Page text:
First signs of throat cancer

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Throat cancer occurs in the hollow tube that begins behind the roof of the mouth and the nose, merges into the windpipe, and turns into the oesophagus in the lower neck.

Most throat cancers are caused by environmental factors, such as drinking alcohol and using tobacco products, which makes this type of cancer preventable. However, because both patients and doctors often miss the first signs of throat cancer, diagnosis does not typically take place until the cancer has reached an advanced stage. Because of this, it is important for everyone to become aware of the first signs of throat cancer and to seek medical attention for any symptoms as soon as possible.


The first signs of throat cancer vary considerably, which makes the disease difficult to detect and diagnose in early stages. The most commonly experienced early symptoms include a persistent sore throat, a lump in the neck, difficulty swallowing, ear or neck pain, and a change in voice. Raspy speech or hoarseness of voice is typically the first presenting symptom that causes sufferers to seek medical attention, but many people erroneously blame this symptom on a viral infection or allergies. In early stages, throat cancer may appear as white patches or ulcers inside the throat, but some cases are asymptomatic.


Once the first signs of throat cancer have become apparent, thorough examination is necessary to receive an accurate diagnosis by a physician. Throat cancer patients should be seen by an oncologist who specialises in throat cancer, as 10 to 15 per cent of those with throat cancer also have a second primary cancer somewhere in their body. Diagnosis generally follows a battery of tests and a complete physical exam.

If the throat cancer is located in the upper section of the throat, diagnosis can usually be made by looking into the mouth. If the cancer is located in the lower part of the throat, an endoscopy is typically needed. Once the cancer is visualised, cells are removed and sent to a lab for analysis. The margins of the cancer are then tattooed to assist in later removal, and scans, such as CT, MRI, ultrasound and PET, are performed to determine if the cancer has spread to nearby lymph nodes. Staging of the cancer is done only after testing has been completed.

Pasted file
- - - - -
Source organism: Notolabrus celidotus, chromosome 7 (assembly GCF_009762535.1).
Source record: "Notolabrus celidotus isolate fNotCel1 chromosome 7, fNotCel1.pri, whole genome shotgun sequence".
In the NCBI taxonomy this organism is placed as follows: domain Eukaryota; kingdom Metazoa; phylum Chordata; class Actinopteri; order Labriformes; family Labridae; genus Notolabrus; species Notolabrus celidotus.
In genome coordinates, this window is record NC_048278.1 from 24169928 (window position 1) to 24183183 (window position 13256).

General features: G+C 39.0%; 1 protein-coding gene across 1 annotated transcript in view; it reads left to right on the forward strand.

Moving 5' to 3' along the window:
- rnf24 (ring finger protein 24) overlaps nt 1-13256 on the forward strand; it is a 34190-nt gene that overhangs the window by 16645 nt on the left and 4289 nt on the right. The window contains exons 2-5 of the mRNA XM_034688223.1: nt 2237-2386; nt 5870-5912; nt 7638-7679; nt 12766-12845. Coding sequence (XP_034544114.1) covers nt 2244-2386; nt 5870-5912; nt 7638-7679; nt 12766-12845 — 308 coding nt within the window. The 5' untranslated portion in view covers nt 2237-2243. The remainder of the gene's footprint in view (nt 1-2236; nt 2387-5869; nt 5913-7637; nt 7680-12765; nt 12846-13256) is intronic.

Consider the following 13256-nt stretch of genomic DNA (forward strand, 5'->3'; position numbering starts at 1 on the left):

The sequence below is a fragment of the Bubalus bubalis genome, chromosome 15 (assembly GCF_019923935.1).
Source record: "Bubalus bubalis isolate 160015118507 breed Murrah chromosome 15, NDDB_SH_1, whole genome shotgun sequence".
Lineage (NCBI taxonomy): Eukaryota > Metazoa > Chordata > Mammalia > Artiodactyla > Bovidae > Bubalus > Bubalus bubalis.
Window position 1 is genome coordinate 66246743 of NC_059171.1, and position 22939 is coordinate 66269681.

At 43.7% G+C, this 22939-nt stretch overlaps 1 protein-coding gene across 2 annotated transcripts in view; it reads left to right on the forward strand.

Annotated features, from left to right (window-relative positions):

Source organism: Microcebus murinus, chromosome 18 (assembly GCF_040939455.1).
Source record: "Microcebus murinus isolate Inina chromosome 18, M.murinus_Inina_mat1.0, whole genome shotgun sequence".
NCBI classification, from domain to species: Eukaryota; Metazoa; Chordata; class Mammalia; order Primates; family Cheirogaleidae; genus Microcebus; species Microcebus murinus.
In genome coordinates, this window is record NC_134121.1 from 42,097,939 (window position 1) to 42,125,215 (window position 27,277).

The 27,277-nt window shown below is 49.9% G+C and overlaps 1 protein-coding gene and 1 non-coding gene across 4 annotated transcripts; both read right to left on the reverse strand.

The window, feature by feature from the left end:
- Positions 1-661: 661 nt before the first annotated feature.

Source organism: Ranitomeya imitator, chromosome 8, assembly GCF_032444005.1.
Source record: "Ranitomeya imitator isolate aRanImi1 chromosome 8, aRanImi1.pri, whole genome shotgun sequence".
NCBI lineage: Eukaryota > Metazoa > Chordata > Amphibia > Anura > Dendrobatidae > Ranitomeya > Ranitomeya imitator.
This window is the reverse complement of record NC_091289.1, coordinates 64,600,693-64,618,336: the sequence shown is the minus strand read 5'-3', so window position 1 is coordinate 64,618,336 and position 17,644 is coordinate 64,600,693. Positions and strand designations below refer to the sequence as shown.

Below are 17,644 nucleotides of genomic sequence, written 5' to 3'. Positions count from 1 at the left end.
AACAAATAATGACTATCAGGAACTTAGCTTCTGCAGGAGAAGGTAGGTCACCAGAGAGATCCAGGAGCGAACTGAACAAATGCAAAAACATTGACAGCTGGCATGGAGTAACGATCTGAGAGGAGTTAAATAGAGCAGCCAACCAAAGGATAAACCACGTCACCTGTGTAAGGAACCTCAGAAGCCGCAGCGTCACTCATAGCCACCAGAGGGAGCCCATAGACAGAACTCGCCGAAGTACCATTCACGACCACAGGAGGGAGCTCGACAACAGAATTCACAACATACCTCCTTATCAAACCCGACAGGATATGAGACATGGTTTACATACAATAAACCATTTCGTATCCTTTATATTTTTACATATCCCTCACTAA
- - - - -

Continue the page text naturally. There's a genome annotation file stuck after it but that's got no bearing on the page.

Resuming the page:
Prevention of throat cancer involves avoiding smoking and smokeless tobacco products, drinking alcohol in moderation and receiving regular examinations by a doctor. Treatment of throat cancer depends on how early the cancer is detected, on the stage of the disease and on the location of the primary cancer. A combination of surgery and radiation is generally required to treat early stages of throat cancer, with advanced stages being more difficult to treat and requiring chemotherapy. Because the first signs of throat cancer are so difficult to detect, more than 70 per cent of throat cancer patients have advanced cancers upon diagnosis.


Nonsmokers often believe they are immune to developing throat cancer because of their low-risk status. This often leads to late detection and poor prognosis. Even nonsmokers must report any possible signs and symptoms of throat cancer to their doctor immediately, as throat cancer quickly spreads to surrounding tissue. If symptoms such as hoarseness or sore throat persist for more than two weeks, even when these symptoms follow a viral or bacterial infection, they should be investigated and a biopsy should be performed if another cause is not obvious.


Throat cancer is a significant health threat, but both patients and doctors easily overlook the first signs of throat cancer. Around 1,500 people are diagnosed with throat cancers each year in the UK, with half of those cancers occurring in the pharynx. Early detection is crucial to a good prognosis, as throat cancer often quickly spreads to surrounding tissue or metastasises to other regions of the body. Early detection enables greater treatment options, which makes it essential for anyone at risk of developing throat cancer to be aware of the early signs and symptoms of the disease.